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Medical certification of cause of death (MCCD) is a key source of mortality statistics. The death certificate is a permanent record of the fact and characteristics of death.  It provides important personal information about the decedent, the circumstances and the cause of death. Death certificates should be completed by medical doctors in alignment with international standards and practices.  It allows countries to analyse and identify areas for health service improvements while providing necessary early public health interventions.

Unfortunately, in many developing countries doctors do not receive sufficient training on how to accurately certify deaths in alignment with these international standards.

As such, The Pacific Community (SPC) in collaboration with the Brisbane Accord Group (BAG), conducted a sub-regional training for Pacific Island Countries and Territories (PICTs) on medical certification of causes-of-death (MCCD) on the 27th and 28th of February, in Nadi Fiji.

Dr Koko Lwin, Chief Medical Officer from the Ministry of Health Cooks Islands shared that, “after attending this workshop, now feels responsible to share knowledge among the other doctors in Cook Islands. Plans to provide training to junior doctors on how to write a death certificate with time intervals to understand the train of events leading to death.”

This workshop was implemented under the Pacific Islands Regional Programme on Strengthening the Availability and Quality of Causes of Death Data (Pacific CoD Programme) supported by Vital Strategies and the Bloomberg Philanthropies Data for Health Initiative. This project builds on the support for Civil Registration and Vital Statistics CRVS systems strengthening that BAG has provided to PICTs since 2010.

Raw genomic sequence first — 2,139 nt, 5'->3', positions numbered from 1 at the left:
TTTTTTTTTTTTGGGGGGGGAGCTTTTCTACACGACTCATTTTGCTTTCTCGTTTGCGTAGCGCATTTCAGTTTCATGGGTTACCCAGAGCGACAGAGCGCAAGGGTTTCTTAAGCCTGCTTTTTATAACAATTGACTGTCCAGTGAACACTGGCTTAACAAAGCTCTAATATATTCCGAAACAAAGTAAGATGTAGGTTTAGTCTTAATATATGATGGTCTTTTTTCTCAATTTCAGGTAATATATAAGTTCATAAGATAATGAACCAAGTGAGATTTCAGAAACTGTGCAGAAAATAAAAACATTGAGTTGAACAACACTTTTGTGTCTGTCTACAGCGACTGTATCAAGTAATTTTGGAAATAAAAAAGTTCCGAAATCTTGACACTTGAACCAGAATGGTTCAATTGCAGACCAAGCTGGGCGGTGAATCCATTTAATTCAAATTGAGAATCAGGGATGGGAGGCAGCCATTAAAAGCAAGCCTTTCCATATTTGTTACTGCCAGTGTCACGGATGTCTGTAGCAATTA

Dr Ilisapeci Kubuabola, Non-Communicable Diseases Adviser for SPC’s Public Health Division said, “Improving the quality of cause of death date in the Pacific is critical and we are collaborating with the Brisbane Accord Group (BAG), who over the years been providing routine training to medical doctors on this subject. Through this training and in the future, we hope to build a pool of trained professionals who would lead capacity-strengthening efforts in the region and identify regional and individual country needs for support in technical areas to strengthen the cause of death data."

SPC will continue to work with BAG supported by Vital Strategies and the Bloomberg Philanthropies Data for Health Initiative and plans to further strengthen support and engagement in this area, particularly through providing more opportunities for training among Pacific Island countries and Territories and potential establishment of a regional coding centre.

SPC Contact:

  • Scott Pontifex| Statistical advisor | scottp [at] (scottp[at]spc[dot]int)
  • Rumanusina Maua - Maualaivao | Health Information Systems Adviser | rumanusinam [at] (rumanusinam[at]spc[dot]int)

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